Is a Solo 401(k) a Profit-Sharing Plan?

Written by True Tamplin, BSc, CEPF®

Reviewed by Subject Matter Experts

Updated on January 29, 2024

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Solo 401(k)s and Profit-Sharing Plans

A solo 401(k), also referred to as a one-participant 401(k) or individual 401(k), is a retirement plan designed specifically for self-employed individuals or business owners with no full-time employees, apart from a spouse working for the business.

It combines the features of a traditional 401(k) with the flexibility tailored for solo entrepreneurs, allowing them to make contributions both as an employer and an employee.

Since it caters to individuals without the typical employer-employee dynamics of larger businesses, it provides a unique opportunity for significant retirement savings.

A Profit-Sharing Plan, on the other hand, is a retirement plan that gives employees a share in the profits of a company. The company decides the amount to be contributed to the plan annually, based on its profitability.

Each employee's share in the plan is usually determined by their salary or wages, meaning those earning more may receive a larger slice of the profit-sharing pie.

It acts as an incentive, aligning the interests of employees with the profitability of the company and encouraging greater productivity and loyalty.

Is a Solo 401(k) a Profit-Sharing Plan?

A Solo 401(k) combines elements from both traditional 401(k) plans and profit-sharing plans, resulting in a unique retirement savings vehicle.

While the Solo 401(k) shares similarities with a standard 401(k) plan, it stands apart due to its incorporation of profit-sharing features.

It's important to note that a Solo 401(k) and a Profit-Sharing Plan are not synonymous terms.

The Solo 401(k) is particularly advantageous for self-employed individuals, as it enables them to contribute both as an employer through profit-sharing allocations and as an employee through elective deferrals.

This dual contribution capacity offers unmatched flexibility, allowing individuals to adjust their contributions based on business profitability and personal financial goals.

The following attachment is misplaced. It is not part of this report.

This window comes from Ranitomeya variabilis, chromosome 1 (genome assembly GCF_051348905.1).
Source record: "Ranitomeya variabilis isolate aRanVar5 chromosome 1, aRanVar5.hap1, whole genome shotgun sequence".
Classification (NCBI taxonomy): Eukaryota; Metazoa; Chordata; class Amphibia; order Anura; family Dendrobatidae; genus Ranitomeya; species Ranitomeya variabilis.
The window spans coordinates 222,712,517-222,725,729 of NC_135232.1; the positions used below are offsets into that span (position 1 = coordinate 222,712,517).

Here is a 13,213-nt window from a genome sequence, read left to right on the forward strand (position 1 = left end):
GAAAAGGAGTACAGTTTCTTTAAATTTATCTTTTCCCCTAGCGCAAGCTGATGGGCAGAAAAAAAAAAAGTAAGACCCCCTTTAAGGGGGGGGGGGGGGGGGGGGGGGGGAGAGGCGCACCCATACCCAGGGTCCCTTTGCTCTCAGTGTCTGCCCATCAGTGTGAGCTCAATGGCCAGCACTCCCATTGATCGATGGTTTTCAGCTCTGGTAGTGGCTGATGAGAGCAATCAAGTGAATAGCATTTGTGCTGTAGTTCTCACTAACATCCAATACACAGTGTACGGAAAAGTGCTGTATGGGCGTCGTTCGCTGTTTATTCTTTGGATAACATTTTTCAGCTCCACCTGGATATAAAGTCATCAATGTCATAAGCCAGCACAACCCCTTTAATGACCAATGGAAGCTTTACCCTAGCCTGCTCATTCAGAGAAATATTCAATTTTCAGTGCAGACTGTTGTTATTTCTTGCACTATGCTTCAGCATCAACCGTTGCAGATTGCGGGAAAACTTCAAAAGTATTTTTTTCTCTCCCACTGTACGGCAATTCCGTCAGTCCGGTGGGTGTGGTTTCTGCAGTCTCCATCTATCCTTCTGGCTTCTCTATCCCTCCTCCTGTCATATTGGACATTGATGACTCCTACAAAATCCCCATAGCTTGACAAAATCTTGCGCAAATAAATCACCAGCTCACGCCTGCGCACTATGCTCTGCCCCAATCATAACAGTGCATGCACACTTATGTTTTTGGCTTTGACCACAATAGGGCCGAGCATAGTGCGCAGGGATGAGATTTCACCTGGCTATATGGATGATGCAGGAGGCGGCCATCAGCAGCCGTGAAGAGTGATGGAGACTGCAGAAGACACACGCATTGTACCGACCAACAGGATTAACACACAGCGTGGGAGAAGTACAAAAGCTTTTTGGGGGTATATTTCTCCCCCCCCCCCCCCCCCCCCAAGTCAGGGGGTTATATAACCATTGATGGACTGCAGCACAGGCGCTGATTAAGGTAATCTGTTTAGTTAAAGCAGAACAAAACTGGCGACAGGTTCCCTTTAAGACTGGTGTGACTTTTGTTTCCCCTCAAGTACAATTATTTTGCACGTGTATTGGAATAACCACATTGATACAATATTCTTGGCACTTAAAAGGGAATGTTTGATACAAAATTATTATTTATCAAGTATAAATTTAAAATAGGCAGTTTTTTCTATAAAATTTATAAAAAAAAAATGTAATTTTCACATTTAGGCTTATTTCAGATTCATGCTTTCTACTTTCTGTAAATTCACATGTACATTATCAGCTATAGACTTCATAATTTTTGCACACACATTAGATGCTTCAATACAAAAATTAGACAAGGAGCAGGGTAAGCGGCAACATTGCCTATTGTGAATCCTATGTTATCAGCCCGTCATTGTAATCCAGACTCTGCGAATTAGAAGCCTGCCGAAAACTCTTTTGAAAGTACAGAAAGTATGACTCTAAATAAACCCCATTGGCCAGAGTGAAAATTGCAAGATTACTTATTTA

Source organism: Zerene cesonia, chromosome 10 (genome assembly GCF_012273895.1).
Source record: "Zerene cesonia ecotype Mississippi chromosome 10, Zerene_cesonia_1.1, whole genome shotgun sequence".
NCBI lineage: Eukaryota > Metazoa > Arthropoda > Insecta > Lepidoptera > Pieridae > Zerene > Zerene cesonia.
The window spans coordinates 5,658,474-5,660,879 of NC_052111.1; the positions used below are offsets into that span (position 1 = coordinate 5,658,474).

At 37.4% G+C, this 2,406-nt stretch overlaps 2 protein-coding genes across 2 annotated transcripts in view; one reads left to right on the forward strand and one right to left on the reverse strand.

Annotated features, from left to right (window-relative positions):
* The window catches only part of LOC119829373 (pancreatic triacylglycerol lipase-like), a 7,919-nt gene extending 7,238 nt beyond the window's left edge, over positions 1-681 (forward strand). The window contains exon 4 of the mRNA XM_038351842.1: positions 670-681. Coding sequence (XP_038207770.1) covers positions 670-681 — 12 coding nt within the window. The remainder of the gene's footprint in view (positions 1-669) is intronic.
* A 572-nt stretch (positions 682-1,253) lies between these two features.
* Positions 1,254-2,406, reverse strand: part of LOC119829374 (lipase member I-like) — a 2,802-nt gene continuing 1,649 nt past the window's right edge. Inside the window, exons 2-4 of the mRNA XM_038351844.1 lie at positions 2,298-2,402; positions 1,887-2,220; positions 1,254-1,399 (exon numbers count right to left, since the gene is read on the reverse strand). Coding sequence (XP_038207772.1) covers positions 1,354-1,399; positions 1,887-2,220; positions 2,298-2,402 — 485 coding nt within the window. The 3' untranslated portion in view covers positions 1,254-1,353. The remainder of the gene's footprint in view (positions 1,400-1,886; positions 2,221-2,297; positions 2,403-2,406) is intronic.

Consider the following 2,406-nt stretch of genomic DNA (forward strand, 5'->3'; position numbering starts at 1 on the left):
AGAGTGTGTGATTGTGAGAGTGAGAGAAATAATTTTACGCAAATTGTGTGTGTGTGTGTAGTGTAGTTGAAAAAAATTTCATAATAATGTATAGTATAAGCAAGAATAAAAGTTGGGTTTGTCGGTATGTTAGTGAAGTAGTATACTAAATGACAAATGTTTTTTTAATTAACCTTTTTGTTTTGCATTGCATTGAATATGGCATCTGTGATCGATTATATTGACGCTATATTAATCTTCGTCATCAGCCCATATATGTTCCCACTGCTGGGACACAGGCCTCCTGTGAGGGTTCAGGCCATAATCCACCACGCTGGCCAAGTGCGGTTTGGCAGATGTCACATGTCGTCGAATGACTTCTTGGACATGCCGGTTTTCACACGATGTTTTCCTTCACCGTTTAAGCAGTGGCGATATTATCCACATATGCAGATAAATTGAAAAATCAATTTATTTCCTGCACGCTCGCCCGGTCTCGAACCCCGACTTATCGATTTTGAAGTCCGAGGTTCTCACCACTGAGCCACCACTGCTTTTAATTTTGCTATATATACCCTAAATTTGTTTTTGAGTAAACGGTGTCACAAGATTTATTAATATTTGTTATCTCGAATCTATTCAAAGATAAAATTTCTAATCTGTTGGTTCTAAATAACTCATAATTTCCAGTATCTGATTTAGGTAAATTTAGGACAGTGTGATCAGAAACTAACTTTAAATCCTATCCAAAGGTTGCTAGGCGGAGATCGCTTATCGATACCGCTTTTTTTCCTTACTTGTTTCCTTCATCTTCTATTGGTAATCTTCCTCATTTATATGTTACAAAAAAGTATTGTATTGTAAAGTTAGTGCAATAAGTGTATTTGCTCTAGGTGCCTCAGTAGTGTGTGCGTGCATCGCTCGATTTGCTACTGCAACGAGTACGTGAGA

This comprehensive approach to retirement planning sets the Solo 401(k) apart as a dynamic option for optimizing retirement savings.

Features of a Solo 401(k)

Eligibility and Participation

Eligibility for a Solo 401(k) is primarily centered on two conditions. First, the applicant must have self-employment income. This includes freelancers, consultants, and small business owners.

Secondly, the business should not have any full-time employees other than the business owner and their spouse.

Part-time employees or contractors who work less than 1,000 hours annually don't impact eligibility.

This structure ensures the plan remains streamlined for solo entrepreneurs without the complexities of larger retirement plans.

Contribution Limits and Flexibility

One of the most attractive features of a Solo 401(k) is its generous contribution limits. For 2024, participants can make elective deferrals up to $23,000 annually, with an additional $7,500 if they are aged 50 or older.

Moreover, as the employer, a self-employed individual can also make non-elective contributions up to 25% of their compensation.

This leads to a combined maximum contribution that is considerably higher than many other retirement plan options. This dual nature provides tremendous flexibility, especially in years of higher earnings.

Employer and Employee Benefits

From the employer's perspective (in this case, the self-employed individual), the Solo 401(k) offers tax deductions on contributions, which can be instrumental in reducing taxable income.

From the employee standpoint (again, the self-employed person wearing a different hat), the contributions grow tax-deferred.

This means that investments within the Solo 401(k) aren't subject to tax until funds are withdrawn during retirement, allowing the power of compound growth to work its magic unencumbered.


Beyond the attractive contribution limits and tax advantages, the Solo 401(k) offers numerous other benefits.